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Roads to Ride - Giro

ETNA

14,1km / 6,5 %
1.490m altitude

Workshop of Hephaistos, the smith of the Gods; prison of the giant Typhon, beaten by Zeus despite his hundred fiery heads; location of King Arthur’s underground castle; the true and undisputed ruler of Sicily; the myths of Mount Etna have been woven into the fabric of countless cultures. And rightly so. The sinister, scorched flanks of the active volcano show the scars of many eruptions, the latest as recent as 2001. From the city of Paterno a grey ribbon of asphalt leads upward through the mythical black, concluding at the new cosmic observatory — the old one succumbed to a river of molten fire in 1971 — at a height of 1.736 metres, where a view worthy of the Gods themselves will reward the rider.

MONTE CERVINO

27km / 5 %
1.475m altitude

The Matterhorn, Monte Cervino to Italians, might well be the stateliest of all Alpine summits. Its pyramid-shaped summit, where high storms whip around shards of ice and snow, stands proudly above glaciers and mountain valleys alike. A true icon of the Alps, object of fascination for mountaineers and cyclists alike. By bike, the climb towards Cervinia is long and irregular. The average gradient is deceiving; finding a rhythm here will be tough. But the Cervino ever calls from the horizon, and the imposing scenes of towering mountains will drive the weary rider onwards.

MONTE ZONCOLAN

10,1km / 11,9 %
1.210m altitude

Even the most veteran rider will feel the jitters of unease while descending alongside the river Torrente Degano towards Ovaro, where awaits the turn up to the Zoncolan. In the village proper, a pastoral scene of white-stuccoed homes amidst green pastures, you might want to ease your breathing before setting off. After a few minutes up the sloping road, the struggle begins in earnest. For kilometres long, the percentages are up in the double digits, and the heartbeat deep in the red. An arena for gladiators, and it is a matter of death or glory on the Zoncolan. This is where you will ask yourself why you ever decided to ride a bike up a mountain, until you reach the summit, and then you remember why.

PASSO TRE CROCI

8,1km / 7,1 %
575m altitude

Under fragrant pinesand spruce, past the commanding Cristallo massif, the Pass of the Three Crosses spirals upward irregularly. This pass is much more than just an appetiser for the Tre Cime, whose historic ridges shimmer in the distance. The pass will reward you, turn after turn, with grandiose vistas on the typical landscape of ragged sandstone peaks. On the summit, the Tree Crosses await the humbled cyclist. A lasting reminder to a mother and her two sons, frozen to death in the pass in 1789, whilst travelling from their home in Auronzo to Cortina d’Ampezzo, looking for work.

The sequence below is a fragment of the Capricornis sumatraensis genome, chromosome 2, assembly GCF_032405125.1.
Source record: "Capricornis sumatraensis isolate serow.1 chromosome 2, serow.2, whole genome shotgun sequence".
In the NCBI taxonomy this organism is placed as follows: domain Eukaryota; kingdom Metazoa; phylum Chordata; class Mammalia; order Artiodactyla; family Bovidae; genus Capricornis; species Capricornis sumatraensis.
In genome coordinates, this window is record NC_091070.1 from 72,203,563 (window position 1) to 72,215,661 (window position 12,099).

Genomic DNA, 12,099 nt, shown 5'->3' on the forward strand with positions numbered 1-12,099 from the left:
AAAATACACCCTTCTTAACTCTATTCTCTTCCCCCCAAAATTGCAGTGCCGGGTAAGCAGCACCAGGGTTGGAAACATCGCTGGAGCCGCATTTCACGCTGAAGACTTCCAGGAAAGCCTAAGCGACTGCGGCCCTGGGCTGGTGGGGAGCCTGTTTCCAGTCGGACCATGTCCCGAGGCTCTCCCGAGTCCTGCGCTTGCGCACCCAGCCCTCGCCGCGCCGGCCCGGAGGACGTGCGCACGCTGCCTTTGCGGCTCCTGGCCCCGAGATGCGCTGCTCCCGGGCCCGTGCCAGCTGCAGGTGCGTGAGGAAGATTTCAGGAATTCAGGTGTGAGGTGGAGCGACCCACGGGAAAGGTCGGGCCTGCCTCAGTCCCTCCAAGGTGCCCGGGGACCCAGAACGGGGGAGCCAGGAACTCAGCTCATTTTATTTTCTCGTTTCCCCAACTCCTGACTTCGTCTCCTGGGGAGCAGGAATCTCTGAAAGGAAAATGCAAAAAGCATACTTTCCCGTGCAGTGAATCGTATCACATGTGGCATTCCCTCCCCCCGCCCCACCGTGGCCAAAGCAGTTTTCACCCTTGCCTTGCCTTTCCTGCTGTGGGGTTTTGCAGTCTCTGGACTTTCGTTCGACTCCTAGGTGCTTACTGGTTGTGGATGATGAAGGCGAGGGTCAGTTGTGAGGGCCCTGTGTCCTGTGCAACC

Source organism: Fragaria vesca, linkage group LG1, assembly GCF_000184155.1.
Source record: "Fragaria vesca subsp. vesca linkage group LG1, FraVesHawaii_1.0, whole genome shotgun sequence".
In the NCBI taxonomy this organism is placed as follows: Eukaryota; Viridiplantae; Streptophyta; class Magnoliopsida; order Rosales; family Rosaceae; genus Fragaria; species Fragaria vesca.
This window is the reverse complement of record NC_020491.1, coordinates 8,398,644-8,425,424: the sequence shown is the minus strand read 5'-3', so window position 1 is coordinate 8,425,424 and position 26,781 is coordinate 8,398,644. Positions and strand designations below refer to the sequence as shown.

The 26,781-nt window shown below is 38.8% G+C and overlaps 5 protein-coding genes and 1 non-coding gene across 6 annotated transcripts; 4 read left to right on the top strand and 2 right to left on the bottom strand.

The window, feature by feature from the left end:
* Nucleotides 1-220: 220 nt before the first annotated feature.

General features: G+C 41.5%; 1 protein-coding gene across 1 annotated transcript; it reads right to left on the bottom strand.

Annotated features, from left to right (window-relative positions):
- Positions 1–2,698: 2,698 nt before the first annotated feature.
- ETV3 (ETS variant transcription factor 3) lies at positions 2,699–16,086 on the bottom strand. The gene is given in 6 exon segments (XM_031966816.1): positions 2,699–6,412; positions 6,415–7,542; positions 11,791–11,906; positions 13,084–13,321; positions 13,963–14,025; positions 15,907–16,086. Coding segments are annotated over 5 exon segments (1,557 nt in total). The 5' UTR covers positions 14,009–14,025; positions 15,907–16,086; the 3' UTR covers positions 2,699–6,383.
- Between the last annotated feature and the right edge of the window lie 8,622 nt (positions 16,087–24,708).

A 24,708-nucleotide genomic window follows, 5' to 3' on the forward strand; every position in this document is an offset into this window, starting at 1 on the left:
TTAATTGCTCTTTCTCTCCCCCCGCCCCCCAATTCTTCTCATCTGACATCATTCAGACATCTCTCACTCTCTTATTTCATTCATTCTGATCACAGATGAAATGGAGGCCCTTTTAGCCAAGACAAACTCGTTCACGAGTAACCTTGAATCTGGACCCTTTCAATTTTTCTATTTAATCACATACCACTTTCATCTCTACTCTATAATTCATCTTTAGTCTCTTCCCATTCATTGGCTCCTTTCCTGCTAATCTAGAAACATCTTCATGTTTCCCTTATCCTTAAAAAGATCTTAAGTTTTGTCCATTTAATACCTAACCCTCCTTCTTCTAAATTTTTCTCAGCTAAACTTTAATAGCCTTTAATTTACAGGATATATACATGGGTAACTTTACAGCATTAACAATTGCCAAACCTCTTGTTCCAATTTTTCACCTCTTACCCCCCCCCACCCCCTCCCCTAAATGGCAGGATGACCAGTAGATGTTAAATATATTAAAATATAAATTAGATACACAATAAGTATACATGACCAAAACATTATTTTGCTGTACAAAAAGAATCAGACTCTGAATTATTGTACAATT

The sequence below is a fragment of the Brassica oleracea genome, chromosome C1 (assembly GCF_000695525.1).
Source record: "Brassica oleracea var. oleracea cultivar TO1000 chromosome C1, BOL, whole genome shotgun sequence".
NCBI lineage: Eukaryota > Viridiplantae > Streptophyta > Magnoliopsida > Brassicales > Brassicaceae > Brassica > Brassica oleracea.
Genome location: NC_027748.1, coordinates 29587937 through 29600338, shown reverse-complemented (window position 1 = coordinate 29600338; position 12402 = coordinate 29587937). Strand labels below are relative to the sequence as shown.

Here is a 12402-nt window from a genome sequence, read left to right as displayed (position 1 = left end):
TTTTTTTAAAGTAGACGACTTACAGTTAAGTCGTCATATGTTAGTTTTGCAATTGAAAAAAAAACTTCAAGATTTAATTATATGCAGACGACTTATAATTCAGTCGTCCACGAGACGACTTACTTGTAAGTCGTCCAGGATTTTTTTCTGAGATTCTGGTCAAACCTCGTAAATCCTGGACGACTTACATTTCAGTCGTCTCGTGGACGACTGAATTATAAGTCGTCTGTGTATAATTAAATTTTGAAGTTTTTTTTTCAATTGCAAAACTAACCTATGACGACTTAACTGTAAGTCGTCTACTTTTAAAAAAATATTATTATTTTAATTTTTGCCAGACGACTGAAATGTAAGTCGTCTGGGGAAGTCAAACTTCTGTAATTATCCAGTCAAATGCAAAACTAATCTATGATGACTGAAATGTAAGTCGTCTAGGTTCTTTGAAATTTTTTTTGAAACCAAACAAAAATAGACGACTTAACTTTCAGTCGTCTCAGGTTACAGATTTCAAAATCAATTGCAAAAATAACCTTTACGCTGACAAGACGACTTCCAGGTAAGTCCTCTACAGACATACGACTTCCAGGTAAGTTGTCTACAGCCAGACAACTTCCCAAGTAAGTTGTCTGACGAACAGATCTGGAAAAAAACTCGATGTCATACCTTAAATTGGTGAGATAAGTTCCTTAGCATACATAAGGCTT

COLLE DELLE FINESTRE

19km / 9%
1.694m altitude

For many decades, the military-built Colle delle Finestre road solely served the mountain regiments of different armies, as well as the occasional goat herder. The lingering remnants of fortresses in the area still serve as silent witnesses to the region’s turbulent past. Up until 2011, when the spectacle of the Giro travelled to the Finestre, and dramatic results unfolded. The unpaved sections in the climb’s final 8 kilometres demand the utmost of rider and materiel, who struggle to the summit through no less than 55 switchbacks. Ever higher and higher, towards the apex of the Col, where the past and present become one, and at last a peaceful sigh of relief will sound over the landscape.

GRAN SASSO

31km / 4.1%
1.263m altitude

The locals call the ‘big rock’ of the Apennine Range il Montagna Pantani, in honour of his win in 1999, when he arrived solo on the largest plateau of the region. The climb is long, but the average gradients make it very feasible, and the scenery in this remote part of Italy surely ranks among the best the continent as to offer. Ancient villages crown the hilltops, looking down on the lonely road, which snakes on and on above the treeline. There, the rider encounters fantastic vistas of green mountain pastures under an endless horizon, where the wind blows free and unhindered across the rolling plains. The venom of the climb is truly in the tail. Between packs of snow in the shadow of rocks, the gradient rises to above 10%, before it surmounts onto the Campo Imperatore, the Emperor’s field. We feel sure the locals would rather speak of the Campo Pirata.